I've already written another post that Pope Francis' demeanor during the celebration of Mass is very pre-Vatican II. He comes across as a different person or persona as he celebrates the Mass compared to when he simply presses the flesh and visits with people such as after the Palm Sunday Mass.
Even Vatican Insider, Andrea Tornielli, takes the world press to task for reporting that during the Mass the Holy Father looked tired or in a bad mood. And yes the photo above would give the happy clappy types who want to drag happy-clappy antics into the Holy Sacrifice of the Mass where we stand as believers at the Foot of the Cross where Jesus hangs in agony and then in death! How stupid is that? If we truly understood as Pope Francis does, that the Holy Sacrifice of the Mass is serious business and not a pep rally, we would all celebrate Mass as Pope Francis does.
Even when the Pope is celebrating Mass outside of the Vatican Walls at Roman parishes that seem to consistently use happy clappy Italian Folk music, he remains serious and glum looking. The same at the fiasco of musical entertainment style of the Masses in Brazil. Watch the pope and see the disconnect between his authentic liturgical piety and the pep rally entertainment style of liturgical music that is so often the case today in so many places.
From the Vatican Insider:
At the Palm Sunday Mass, Francis reeled off a list of Bible characters asking faithful to think about which one they identified themselves withANDREA TORNIELLI vatican city
The entire square fell silent when the Pope began his Palm Sunday homily, marking the start of Holy Week. Francis looked serious and deep in concentration as he left his prepared text to one side and began by asking himself and all those present the big question: Which Biblical figure do I identify myself with?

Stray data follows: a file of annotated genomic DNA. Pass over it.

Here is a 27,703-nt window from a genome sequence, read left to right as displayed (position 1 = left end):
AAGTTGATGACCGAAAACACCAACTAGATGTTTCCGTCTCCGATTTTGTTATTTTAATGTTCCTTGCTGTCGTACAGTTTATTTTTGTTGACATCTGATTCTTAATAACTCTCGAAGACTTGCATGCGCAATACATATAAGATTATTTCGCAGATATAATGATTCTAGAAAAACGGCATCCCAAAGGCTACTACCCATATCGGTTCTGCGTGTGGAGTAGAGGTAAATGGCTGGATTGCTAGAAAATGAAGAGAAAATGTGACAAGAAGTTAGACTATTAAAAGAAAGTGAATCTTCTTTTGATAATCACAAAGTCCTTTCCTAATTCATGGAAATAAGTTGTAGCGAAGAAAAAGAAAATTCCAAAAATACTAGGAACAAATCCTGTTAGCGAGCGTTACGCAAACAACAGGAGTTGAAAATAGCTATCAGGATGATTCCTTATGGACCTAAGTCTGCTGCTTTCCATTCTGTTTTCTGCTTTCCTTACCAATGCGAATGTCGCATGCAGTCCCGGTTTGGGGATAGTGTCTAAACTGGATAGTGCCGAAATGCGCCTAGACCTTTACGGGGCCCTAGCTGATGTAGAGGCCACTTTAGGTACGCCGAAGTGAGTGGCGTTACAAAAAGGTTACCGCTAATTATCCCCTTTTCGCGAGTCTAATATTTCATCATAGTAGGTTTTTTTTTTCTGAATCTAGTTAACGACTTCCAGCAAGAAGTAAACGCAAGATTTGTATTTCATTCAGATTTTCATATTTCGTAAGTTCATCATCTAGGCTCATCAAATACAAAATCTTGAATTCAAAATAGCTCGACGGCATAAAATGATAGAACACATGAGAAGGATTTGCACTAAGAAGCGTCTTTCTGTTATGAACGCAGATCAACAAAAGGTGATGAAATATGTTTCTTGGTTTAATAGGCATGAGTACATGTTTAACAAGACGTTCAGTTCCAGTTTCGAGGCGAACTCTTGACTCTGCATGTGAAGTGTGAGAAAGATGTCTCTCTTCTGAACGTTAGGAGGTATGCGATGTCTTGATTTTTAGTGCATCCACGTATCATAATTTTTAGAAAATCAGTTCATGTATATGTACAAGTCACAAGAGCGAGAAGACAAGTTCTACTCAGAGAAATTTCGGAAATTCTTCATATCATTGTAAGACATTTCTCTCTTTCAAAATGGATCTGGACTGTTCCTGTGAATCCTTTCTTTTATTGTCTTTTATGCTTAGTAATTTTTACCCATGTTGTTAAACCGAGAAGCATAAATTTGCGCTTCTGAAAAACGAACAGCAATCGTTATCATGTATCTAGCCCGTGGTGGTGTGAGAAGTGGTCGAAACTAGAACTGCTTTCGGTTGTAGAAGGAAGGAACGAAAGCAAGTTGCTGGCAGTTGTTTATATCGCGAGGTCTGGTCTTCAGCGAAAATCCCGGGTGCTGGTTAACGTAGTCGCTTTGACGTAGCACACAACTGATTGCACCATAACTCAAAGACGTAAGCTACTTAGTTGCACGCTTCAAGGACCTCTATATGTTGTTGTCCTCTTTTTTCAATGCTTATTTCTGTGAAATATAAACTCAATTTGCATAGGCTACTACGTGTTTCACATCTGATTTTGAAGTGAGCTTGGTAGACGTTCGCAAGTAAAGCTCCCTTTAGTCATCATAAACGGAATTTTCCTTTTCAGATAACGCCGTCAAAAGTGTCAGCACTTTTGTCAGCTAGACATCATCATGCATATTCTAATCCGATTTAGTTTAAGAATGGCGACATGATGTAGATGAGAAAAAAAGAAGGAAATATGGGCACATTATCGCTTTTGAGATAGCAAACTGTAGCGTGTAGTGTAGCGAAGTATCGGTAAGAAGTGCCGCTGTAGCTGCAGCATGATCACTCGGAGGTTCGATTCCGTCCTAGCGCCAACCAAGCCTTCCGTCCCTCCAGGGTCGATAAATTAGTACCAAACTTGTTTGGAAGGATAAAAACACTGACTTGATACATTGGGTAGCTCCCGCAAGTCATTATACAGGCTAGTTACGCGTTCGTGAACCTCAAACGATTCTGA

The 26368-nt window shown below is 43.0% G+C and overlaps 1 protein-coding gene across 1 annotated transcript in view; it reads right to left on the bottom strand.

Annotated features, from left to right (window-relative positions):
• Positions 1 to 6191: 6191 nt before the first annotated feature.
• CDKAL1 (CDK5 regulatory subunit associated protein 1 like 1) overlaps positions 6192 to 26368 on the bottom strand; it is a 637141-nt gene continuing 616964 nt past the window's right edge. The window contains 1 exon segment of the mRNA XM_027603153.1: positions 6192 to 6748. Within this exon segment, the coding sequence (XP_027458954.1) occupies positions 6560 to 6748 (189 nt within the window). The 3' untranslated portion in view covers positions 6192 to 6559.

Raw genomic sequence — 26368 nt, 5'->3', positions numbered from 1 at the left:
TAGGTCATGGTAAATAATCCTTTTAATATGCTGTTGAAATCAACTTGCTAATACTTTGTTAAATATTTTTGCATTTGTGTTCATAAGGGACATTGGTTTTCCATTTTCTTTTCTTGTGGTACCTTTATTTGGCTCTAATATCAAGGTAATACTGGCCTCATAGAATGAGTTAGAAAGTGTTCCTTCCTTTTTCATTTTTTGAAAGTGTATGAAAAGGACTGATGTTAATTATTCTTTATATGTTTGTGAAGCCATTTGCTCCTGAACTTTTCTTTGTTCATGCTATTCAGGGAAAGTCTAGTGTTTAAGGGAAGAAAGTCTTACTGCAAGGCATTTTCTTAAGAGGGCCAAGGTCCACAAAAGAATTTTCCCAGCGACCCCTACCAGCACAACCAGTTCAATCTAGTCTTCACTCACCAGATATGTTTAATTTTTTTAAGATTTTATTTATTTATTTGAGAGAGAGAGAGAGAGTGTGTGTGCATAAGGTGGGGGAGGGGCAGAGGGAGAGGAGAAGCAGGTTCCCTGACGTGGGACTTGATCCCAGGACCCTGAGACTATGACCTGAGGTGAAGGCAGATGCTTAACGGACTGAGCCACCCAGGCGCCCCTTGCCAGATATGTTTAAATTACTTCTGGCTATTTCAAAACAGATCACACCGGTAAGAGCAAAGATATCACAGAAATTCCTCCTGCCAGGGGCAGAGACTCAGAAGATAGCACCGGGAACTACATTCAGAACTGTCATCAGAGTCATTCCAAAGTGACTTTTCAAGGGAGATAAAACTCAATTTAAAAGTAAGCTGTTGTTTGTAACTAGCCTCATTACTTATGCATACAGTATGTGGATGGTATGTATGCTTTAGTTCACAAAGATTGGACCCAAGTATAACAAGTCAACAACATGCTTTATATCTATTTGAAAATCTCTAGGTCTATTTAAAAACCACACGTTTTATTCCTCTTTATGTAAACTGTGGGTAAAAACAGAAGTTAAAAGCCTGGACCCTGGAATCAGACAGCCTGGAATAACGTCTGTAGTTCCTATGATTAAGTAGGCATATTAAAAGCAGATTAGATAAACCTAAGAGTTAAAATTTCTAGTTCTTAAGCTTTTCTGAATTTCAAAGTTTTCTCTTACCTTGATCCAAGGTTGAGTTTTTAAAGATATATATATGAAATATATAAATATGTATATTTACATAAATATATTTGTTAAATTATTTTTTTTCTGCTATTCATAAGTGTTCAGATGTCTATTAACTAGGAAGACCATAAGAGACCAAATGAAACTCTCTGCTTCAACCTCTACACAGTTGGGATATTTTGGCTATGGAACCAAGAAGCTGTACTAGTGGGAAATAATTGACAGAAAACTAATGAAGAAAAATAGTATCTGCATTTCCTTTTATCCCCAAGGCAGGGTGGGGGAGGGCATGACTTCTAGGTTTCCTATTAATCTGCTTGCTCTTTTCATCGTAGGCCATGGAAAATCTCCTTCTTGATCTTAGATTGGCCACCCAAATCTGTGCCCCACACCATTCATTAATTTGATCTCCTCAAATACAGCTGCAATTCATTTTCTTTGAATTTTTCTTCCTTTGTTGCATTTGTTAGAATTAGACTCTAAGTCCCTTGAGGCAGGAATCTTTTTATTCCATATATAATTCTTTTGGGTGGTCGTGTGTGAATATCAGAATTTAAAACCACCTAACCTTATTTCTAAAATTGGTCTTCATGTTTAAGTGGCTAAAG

His questions - which started with “Am I like…” - obviously moved the crowd; there is no other way to explain the silence that accompanied the Pope’s brief but intense reflection. Some tried to play down Francis’ homily as “similar to those pronounced in many parishes this Sunday”. But this is coming from individuals who never lose a chance to talk down the Argentinian Pope’s words, probably because they are incapable of understanding that it is possible to be profound and simple at the same time.
“It would do us good to ask ourselves one question: Who am I before the Lord, who am I before Jesus who enters a Jerusalem during a time of celebration? Am I able to express my joy and shout it to the world or do I take my distance? Who am I before the suffering Jesus? We have heard so many names. The group of leaders, the Pharisees, experts in the law who decided to kill him and were waiting for the opportune moment to get him. Am I one of them?” the Pope asked.
“Am I like Pontius Pilate who walks away from his responsibilities when the situation gets tough, allowing others to be sentenced or sentencing people?” Francis went on to ask. “Or am I like the crowd of people who weren’t quite sure whether they were at a religious gathering, a trial or a circus and chose Barabas because to them it was the same; it was all the more fun because they could humiliate Jesus. Am I like the soldiers who beat Jesus, spit at him, insult him and enjoy humiliating the Lord?”
“Am I like those leaders who went to Pontius Pilate the next day to tell him that Jesus said he would be resurrected and blocked life by blocking the entrance to the tomb to defend the doctrine, so that life could not come out?”
Francis looked serious as he pronounced these questions. His seriousness was mistaken for tiredness or a bad mood by those who are not able to understand that for those who have faith, reliving Jesus’ Passion is no walk in the park and that the liturgy is not a show. At the end of the mass Francis spent a long while in St. Peter’s Square socializing and joking with the many young people present. Indeed, the Pope did not look serious because he was tired or in a bad mood. He was simply in deep concentration as he always is when celebrating one of the mysteries. This is something some Vatican observers fail to grasp, but simple faithful understand fully and they made this clear with their silence and presence.